There is a basic difference between a book and a blog, as they serve different needs.  Short articles in the blog are focused on one insight and if the reader sees value in the insight, then more efforts are required to develop the generic insight into a practical process.  A book should encompass the development of several new insights and integrate them into a clear focused message that is valid both theoretically and practically.

What is the particular need for Throughput Economics?

We claim that good management decisions must be analyzed and supported in a very different way than is customary today.  Managers have huge responsibilities on their shoulders and they deserve a better method to consider the relevant and available information to generate the best possible picture of might happen when any significant decision is undertaken.

The simple fact is that the current (and long established) methods of cost accounting distort the decision-making process by presenting a flawed picture of expected profits or losses resulting from the decision.  Managers might intuitively sense the impact of the considered decision on the bottom-line and they are also aware that the quality of their intuition is questionable.  Fear of unjust criticism, once the results become clear, is another factor that impels managers to utilize well-accepted tools, even if they feel those very tools are flawed.  In order to change the way managers are making decisions there must be a comprehensive alternative procedure that is demonstrably superior.

While the insights of TOC contributed much to clarify the flaws of cost accounting tools for decision making, pinpointing the underlying flawed paradigm behind the concept of cost-per-unit, could be quite beneficial. The core mistaken assumption is treating the cost of maintaining capacity as if it were linear.   This is just wrong because capacity of most resources can only be purchased by certain amounts – in chunks, if you will.  For instance, if you are looking for space for your office you might have a few alternatives each with its own specific square footage.  Eventually, you choose the most convenient one that has more space than you actually need.  It is up to you to treat the extra space as a “waste” or as an opportunity that, when triggered by new market opportunities, you already have the space you will need.  This benefit is offset by paying more for a bigger space in the meantime.  The point is that it is unrealistic to expect to be able to purchase exactly the capacity required for the changing level of activity in your business.

The fact that most resources have excess capacity means that consuming the surplus capacity generates no additional cost.  However, once the practical limit of the available capacity is reached, then any optional capacity increase is typically quite expensive and the quantities in which more capacity can be quickly purchased are normally subject to certain minimums.  This characteristic of buying capacity is what makes it non-linear.  The rub is: to know whether an additional consumption of capacity required for a new opportunity is ‘free’ or expensive, you must consider all your capacity requirements – the proposed new needs on top of all current activities.  In other words, a global calculation has to be made to estimate the actual impact of implementing a new decision on total operating expenses.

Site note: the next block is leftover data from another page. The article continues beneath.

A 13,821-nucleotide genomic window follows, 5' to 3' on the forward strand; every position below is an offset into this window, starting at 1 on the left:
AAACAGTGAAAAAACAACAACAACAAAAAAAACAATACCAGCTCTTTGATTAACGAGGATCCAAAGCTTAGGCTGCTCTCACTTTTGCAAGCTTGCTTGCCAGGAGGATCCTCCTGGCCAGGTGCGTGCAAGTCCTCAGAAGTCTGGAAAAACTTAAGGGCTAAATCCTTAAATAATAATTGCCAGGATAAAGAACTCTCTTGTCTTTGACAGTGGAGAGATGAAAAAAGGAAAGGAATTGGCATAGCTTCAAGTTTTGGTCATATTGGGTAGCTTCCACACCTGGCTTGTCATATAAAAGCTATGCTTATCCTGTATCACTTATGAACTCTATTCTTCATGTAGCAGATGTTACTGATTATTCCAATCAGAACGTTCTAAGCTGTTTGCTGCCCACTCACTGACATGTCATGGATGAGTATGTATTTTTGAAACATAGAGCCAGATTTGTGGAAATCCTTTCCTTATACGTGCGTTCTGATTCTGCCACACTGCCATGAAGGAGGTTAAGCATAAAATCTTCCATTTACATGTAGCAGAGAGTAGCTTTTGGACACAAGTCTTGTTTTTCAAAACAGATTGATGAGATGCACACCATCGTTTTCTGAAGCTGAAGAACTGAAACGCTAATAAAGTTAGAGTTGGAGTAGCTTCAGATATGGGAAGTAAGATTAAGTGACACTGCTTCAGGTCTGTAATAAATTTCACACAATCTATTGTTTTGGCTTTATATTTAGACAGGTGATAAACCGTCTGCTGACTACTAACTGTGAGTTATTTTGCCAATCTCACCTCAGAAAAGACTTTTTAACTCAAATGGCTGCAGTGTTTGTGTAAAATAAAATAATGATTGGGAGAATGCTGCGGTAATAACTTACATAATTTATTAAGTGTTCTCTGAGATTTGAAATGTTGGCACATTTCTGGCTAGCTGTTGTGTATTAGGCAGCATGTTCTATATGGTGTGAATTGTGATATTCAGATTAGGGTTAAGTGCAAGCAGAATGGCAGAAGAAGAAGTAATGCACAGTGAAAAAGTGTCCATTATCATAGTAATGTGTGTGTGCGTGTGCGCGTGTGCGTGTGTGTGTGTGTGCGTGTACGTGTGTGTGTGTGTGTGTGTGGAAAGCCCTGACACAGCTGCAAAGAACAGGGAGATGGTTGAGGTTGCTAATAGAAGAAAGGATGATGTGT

The most important decisions undertaken by any organization concern sales or capacity.  Sales are the key factor for income and maintaining capacity is the crux of expenses that enable the organization to provide what it sells.  It was an ingenious idea of Goldratt to look for two distinct information categories that impact any new decision concerning sales or capacity:  Throughput (T) on one hand and Operating Expenses (OE) (and Investment (I)) on the other.  T focuses on the added-value generated by sales.  OE describes the cost of maintaining the required capacity.  While changes in T usually behave in a linear fashion, the true impact of a new move on OE, the expenses for maintaining capacity, must consider the non-linear behavior of OE.  This non-linear behavior is often a big surprise to the managerial intuition of whether the proposed move is positive or negative.

What clearly comes out from cost’s non-linear nature is the requirement to analyze any new potential deal, not just by its own specific details and definitely not by any ‘per-unit’ artificial measurement, but by simulating the new deal as an addition to the load of the current activity of the whole organization and then checking the impact on ∆T, ∆I and ∆OE.

Does this idea seem frightening because so many numbers and variables are involves?  This is where the right kind of decision-support software can help us with the calculations.  The principles are simple and straight-forward, but making a huge number of calculations should be delegated to a computer, as long as we human beings dictate the logic.

The power of our book is going into the details of such a broad idea, without losing its inherent simplicity.  We present the holistic direction, while also covering enough details, to answer any doubt that might emerge.

In order to preserve the sensitive balance between the generic method and the tiny details, making sure nothing is lost in the process, we came up with several fictional cases where a management team needs to specifically analyze non-trivial new opportunities that could be great but might also be disastrous.  Unless the analysis is done comprehensively outcomes are practically impossible to predict.  I have already used these types of fictional cases to demonstrate the cause-and-effect behind generic principles in a previous book (Management Dilemmas).  In this book, the detailed fictional cases are of special importance.   Subsequent chapters refer to these cases and their intrinsic ideas in a more general way, explaining the processes from your perspective as an outside observer.  Our objective was to lead you to see the insights from both perspectives: the practical case where managers have to deal with a specific non-trivial decision and the higher-level world of defining the global process for dealing with a variety of such decisions.